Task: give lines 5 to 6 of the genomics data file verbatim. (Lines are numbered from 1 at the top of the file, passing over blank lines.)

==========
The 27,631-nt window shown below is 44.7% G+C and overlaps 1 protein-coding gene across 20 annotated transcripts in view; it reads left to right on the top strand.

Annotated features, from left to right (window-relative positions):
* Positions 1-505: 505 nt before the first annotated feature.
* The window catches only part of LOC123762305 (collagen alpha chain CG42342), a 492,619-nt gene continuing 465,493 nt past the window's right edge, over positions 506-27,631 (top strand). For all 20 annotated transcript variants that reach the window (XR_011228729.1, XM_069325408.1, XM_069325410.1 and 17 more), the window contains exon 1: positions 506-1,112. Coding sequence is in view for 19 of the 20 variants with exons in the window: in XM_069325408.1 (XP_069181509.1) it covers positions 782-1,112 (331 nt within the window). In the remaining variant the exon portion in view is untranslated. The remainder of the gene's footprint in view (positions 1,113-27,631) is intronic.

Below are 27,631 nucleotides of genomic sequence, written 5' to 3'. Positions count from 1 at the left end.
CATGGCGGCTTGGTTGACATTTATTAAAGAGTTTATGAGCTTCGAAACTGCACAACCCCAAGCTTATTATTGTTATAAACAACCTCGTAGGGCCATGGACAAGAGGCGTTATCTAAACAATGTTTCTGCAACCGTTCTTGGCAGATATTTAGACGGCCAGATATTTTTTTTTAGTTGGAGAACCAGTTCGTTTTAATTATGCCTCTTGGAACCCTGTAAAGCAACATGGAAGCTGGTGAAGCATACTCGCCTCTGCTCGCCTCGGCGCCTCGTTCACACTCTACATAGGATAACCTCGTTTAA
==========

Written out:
Below are 27,631 nucleotides of genomic sequence, written 5' to 3'. Positions count from 1 at the left end.
CATGGCGGCTTGGTTGACATTTATTAAAGAGTTTATGAGCTTCGAAACTGCACAACCCCAAGCTTATTATTGTTATAAACAACCTCGTAGGGCCATGGACAAGAGGCGTTATCTAAACAATGTTTCTGCAACCGTTCTTGGCAGATATTTAGACGGCCAGATATTTTTTTTTAGTTGGAGAACCAGTTCGTTTTAATTATGCCTCTTGGAACCCTGTAAAGCAACATGGAAGCTGGTGAAGCATACTCGCCTCTGCTCGCCTCGGCGCCTCGTTCACACTCTACATAGGATAACCTCGTTTAA